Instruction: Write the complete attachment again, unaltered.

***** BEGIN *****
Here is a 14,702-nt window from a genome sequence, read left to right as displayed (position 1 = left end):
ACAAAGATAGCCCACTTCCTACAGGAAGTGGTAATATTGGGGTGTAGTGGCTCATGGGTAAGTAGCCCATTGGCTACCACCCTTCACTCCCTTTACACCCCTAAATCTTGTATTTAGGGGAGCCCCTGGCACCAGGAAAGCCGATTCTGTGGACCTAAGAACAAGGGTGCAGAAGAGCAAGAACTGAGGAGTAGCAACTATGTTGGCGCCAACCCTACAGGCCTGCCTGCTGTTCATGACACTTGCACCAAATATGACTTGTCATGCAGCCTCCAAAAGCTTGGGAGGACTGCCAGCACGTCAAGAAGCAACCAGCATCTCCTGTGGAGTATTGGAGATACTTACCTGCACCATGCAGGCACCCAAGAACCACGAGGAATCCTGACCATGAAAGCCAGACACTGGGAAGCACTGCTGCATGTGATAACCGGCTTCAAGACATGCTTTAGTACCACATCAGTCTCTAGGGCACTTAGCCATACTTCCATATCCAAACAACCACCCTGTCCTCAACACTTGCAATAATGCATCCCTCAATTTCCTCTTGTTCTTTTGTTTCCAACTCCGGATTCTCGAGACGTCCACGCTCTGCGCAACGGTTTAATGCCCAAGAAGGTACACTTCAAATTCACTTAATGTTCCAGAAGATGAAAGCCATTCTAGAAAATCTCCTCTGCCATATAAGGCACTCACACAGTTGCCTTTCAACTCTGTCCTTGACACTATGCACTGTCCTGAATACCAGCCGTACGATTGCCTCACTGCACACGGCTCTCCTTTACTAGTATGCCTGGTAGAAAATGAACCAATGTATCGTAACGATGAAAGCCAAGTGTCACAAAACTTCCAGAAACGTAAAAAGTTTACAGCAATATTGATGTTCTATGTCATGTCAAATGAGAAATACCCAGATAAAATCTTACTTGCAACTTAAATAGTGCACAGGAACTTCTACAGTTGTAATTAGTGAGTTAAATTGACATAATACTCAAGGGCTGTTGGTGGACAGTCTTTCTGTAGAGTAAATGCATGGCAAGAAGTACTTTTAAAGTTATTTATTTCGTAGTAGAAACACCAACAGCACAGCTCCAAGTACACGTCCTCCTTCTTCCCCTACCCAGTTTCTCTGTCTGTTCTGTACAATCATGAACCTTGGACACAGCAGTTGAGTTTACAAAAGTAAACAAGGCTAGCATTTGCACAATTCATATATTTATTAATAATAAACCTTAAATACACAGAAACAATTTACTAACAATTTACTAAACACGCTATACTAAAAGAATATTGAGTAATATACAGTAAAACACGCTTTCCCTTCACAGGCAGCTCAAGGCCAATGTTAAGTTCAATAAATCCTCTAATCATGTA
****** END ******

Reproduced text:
Here is a 14,702-nt window from a genome sequence, read left to right as displayed (position 1 = left end):
ACAAAGATAGCCCACTTCCTACAGGAAGTGGTAATATTGGGGTGTAGTGGCTCATGGGTAAGTAGCCCATTGGCTACCACCCTTCACTCCCTTTACACCCCTAAATCTTGTATTTAGGGGAGCCCCTGGCACCAGGAAAGCCGATTCTGTGGACCTAAGAACAAGGGTGCAGAAGAGCAAGAACTGAGGAGTAGCAACTATGTTGGCGCCAACCCTACAGGCCTGCCTGCTGTTCATGACACTTGCACCAAATATGACTTGTCATGCAGCCTCCAAAAGCTTGGGAGGACTGCCAGCACGTCAAGAAGCAACCAGCATCTCCTGTGGAGTATTGGAGATACTTACCTGCACCATGCAGGCACCCAAGAACCACGAGGAATCCTGACCATGAAAGCCAGACACTGGGAAGCACTGCTGCATGTGATAACCGGCTTCAAGACATGCTTTAGTACCACATCAGTCTCTAGGGCACTTAGCCATACTTCCATATCCAAACAACCACCCTGTCCTCAACACTTGCAATAATGCATCCCTCAATTTCCTCTTGTTCTTTTGTTTCCAACTCCGGATTCTCGAGACGTCCACGCTCTGCGCAACGGTTTAATGCCCAAGAAGGTACACTTCAAATTCACTTAATGTTCCAGAAGATGAAAGCCATTCTAGAAAATCTCCTCTGCCATATAAGGCACTCACACAGTTGCCTTTCAACTCTGTCCTTGACACTATGCACTGTCCTGAATACCAGCCGTACGATTGCCTCACTGCACACGGCTCTCCTTTACTAGTATGCCTGGTAGAAAATGAACCAATGTATCGTAACGATGAAAGCCAAGTGTCACAAAACTTCCAGAAACGTAAAAAGTTTACAGCAATATTGATGTTCTATGTCATGTCAAATGAGAAATACCCAGATAAAATCTTACTTGCAACTTAAATAGTGCACAGGAACTTCTACAGTTGTAATTAGTGAGTTAAATTGACATAATACTCAAGGGCTGTTGGTGGACAGTCTTTCTGTAGAGTAAATGCATGGCAAGAAGTACTTTTAAAGTTATTTATTTCGTAGTAGAAACACCAACAGCACAGCTCCAAGTACACGTCCTCCTTCTTCCCCTACCCAGTTTCTCTGTCTGTTCTGTACAATCATGAACCTTGGACACAGCAGTTGAGTTTACAAAAGTAAACAAGGCTAGCATTTGCACAATTCATATATTTATTAATAATAAACCTTAAATACACAGAAACAATTTACTAACAATTTACTAAACACGCTATACTAAAAGAATATTGAGTAATATACAGTAAAACACGCTTTCCCTTCACAGGCAGCTCAAGGCCAATGTTAAGTTCAATAAATCCTCTAATCATGTA